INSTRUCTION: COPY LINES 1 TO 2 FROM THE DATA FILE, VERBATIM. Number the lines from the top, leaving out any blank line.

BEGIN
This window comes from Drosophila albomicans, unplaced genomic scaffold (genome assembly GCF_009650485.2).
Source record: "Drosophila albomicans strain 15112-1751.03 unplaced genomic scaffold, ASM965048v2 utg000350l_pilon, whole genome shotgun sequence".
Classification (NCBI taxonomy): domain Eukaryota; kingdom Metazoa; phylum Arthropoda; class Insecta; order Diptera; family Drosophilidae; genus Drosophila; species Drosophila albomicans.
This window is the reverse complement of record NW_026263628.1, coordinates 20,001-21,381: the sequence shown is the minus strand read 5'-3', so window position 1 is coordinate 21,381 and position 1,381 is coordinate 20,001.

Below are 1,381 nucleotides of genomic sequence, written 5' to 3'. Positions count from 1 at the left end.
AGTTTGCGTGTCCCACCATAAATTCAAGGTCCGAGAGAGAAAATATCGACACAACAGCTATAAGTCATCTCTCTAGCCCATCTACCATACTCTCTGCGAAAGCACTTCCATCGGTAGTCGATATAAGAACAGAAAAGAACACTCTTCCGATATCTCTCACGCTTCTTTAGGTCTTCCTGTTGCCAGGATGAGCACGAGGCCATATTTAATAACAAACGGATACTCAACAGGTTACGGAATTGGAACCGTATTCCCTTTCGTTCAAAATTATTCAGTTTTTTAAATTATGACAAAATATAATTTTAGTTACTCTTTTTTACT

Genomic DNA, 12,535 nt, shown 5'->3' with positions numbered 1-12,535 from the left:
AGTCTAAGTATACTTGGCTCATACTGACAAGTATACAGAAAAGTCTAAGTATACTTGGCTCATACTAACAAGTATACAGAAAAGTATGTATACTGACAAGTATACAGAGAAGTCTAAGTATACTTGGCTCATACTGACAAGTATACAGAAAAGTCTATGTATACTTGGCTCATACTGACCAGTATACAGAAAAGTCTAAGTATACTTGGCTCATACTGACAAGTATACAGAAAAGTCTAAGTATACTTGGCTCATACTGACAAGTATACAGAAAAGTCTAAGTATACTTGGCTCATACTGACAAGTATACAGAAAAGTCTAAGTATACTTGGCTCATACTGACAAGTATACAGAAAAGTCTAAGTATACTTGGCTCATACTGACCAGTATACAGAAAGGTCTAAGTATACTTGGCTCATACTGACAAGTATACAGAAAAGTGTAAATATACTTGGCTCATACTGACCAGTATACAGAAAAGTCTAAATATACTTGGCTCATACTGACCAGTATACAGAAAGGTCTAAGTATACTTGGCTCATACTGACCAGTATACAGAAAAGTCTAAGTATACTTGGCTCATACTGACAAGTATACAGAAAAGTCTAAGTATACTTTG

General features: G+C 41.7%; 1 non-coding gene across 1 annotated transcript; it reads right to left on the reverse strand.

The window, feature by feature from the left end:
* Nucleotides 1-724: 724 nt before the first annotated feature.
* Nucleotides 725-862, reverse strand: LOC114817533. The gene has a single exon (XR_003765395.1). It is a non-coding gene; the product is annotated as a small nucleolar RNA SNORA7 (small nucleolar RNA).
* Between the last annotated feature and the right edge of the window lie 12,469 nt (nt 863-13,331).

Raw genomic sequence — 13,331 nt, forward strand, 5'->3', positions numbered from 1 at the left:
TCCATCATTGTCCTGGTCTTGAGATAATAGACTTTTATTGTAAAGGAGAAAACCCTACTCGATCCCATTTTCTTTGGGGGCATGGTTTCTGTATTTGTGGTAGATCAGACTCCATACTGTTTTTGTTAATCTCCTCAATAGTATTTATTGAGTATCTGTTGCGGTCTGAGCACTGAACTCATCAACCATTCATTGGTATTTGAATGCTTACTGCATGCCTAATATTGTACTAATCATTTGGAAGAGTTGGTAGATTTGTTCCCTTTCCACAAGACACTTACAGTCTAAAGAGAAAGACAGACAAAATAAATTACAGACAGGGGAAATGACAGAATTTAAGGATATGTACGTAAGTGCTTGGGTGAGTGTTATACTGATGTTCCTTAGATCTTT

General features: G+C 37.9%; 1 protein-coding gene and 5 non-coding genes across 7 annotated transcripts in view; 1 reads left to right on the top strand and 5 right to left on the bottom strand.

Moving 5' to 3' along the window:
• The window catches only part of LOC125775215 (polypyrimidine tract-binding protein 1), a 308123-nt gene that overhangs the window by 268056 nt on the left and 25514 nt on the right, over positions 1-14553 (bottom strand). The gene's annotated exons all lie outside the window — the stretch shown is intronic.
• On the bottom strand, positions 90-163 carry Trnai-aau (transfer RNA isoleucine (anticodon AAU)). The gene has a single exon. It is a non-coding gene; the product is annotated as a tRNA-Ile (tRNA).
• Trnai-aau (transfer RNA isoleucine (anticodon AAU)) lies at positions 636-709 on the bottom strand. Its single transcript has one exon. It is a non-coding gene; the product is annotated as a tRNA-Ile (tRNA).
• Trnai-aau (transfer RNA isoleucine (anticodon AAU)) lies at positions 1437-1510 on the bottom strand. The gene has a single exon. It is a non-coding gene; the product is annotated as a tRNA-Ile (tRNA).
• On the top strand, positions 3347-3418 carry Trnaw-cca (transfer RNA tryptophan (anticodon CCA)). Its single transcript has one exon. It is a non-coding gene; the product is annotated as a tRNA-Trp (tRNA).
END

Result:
This window comes from Drosophila albomicans, unplaced genomic scaffold (genome assembly GCF_009650485.2).
Source record: "Drosophila albomicans strain 15112-1751.03 unplaced genomic scaffold, ASM965048v2 utg000350l_pilon, whole genome shotgun sequence".